Sunday 20 March 2016

Arachnohazard by Wren Cavanagh

Arachnohazard by Wren Cavanagh
My rating: 4 of 5 stars

Devon Douglas returns home only to find his mother and aunt dead and his father Terry dying a very horrible death. Terry had found out that John Edwards, a college of him had done horrible experiments with spiders and tried to put a stop to it, but in the end, Terry failed. And, Edwards revenge towards Terry was merciless. But, he didn't stop there. He took his creations, his mutated spiders and in what looks like harmless butterfly boxes he is spreading the spiders all over the USA...

I won this book a while back and I was really looking forward to reading it. This is actually my second spider book (See The Hatching by Ezekiel Boone) I have read this year. And, for some strange reason, despite not really liking spiders in real life do I like to read about spiders in a book. Or like, that's perhaps not the right term. It's more like I have found something to read about that really is dreadful (in a good way). And, it's not hard to get sucked into a story with awful mutated animals. Especially when it's well-written and never dull for a moment. Like this book.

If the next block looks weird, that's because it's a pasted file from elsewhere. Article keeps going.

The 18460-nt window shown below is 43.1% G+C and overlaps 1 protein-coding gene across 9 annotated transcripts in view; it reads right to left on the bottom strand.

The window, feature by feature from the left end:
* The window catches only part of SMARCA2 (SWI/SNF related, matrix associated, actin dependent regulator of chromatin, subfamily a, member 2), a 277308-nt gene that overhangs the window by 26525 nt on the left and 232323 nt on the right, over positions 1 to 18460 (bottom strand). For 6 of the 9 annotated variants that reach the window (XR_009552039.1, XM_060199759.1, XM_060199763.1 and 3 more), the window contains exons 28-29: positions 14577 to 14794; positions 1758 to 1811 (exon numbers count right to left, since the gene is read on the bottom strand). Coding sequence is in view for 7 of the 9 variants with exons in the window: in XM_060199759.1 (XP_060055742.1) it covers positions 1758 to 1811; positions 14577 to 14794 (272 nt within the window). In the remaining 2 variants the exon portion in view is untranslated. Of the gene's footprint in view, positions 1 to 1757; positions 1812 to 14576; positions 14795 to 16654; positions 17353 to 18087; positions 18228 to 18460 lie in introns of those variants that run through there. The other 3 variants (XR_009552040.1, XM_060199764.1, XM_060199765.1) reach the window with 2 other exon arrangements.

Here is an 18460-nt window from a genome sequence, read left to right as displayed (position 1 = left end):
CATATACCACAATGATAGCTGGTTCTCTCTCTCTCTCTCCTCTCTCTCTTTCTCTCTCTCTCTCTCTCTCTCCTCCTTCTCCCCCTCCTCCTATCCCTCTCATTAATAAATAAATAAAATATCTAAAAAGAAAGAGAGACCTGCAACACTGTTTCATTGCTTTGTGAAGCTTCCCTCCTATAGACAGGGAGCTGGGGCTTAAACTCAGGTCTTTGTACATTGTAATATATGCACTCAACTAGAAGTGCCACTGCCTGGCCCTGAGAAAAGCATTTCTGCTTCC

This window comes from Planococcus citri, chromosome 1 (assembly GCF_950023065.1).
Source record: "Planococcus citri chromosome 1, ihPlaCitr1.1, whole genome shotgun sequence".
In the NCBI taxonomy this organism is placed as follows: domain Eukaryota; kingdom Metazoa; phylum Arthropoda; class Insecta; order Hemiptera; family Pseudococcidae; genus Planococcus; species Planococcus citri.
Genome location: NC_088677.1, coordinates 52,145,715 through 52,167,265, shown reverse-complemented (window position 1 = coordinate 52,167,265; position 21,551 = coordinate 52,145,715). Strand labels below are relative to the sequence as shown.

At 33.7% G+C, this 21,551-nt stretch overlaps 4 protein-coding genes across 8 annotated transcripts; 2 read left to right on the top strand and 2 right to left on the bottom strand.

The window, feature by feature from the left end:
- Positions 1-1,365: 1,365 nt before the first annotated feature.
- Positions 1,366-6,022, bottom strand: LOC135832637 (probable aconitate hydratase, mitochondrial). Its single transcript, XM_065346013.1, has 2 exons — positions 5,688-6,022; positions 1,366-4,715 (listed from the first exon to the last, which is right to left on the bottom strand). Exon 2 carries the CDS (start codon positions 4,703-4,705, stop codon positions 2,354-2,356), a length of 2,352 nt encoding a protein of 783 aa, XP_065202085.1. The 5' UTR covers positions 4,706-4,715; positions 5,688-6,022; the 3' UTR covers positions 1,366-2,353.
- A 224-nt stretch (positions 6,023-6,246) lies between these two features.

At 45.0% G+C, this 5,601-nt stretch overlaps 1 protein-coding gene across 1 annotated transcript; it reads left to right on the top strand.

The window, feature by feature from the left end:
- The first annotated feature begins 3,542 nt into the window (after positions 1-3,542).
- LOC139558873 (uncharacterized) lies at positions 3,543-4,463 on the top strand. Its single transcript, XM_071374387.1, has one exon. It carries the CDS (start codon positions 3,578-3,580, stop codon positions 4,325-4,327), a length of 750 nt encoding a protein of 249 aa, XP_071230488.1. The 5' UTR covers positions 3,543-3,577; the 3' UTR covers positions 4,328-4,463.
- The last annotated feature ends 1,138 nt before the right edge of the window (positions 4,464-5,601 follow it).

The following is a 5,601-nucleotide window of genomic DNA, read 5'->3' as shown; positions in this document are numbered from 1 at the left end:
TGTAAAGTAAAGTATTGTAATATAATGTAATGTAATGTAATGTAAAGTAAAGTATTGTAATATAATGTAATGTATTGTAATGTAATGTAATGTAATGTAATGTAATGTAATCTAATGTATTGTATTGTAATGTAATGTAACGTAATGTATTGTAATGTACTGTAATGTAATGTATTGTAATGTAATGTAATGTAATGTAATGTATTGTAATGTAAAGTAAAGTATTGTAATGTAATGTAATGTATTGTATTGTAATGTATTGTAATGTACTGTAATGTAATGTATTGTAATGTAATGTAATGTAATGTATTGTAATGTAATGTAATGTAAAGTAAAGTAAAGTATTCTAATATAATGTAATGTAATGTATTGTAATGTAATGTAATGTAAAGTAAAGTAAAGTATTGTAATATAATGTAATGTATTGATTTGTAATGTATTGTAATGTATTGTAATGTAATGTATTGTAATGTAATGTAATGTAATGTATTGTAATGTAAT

The book starts off with a BANG, or perhaps more with OUCH. Devon is at his father's deathbed. The doctors can't do anything more for him and his sister Aneni hasn't managed to get back in time. It's on Terry's deathbed that Devon learns the truth of Edwards, or parts of, more will come later. And, when Aneni gets back they decide to do as their father asked them to stop Edwards for good themselves since the army would only try to take him alive. And, as they prepare to stop him the butterfly boxes are starting to reveal its true content...

I found this book to be really good, and I enjoyed the illustrations in the book by Daniela Morescalchi. That was a very nice move. There are a lot of characters involved in the story. Some have important roles while other are just there for the moment. And, you could never really be sure who would live or die. Sometimes I felt a bit lost when the focused shifted to someone that I couldn't place, but only for a moment. The only time I was really confused was when I thought a soldier had died and then he was alive a couple of pages later on, but then again, there were a lot of soldiers and a lot of action going on with them and the mutated spiders. 

The book was great and as I said before, never a dull moment, and definitely not towards the end when everything came together for a spectacular finale. 

Arachnohazard is perhaps not an ideal book to read if you have arachnophobia. But, if you like well-written mutated spider books, then I recommend this one. And, if you ever see a butterfly box? RUN! 

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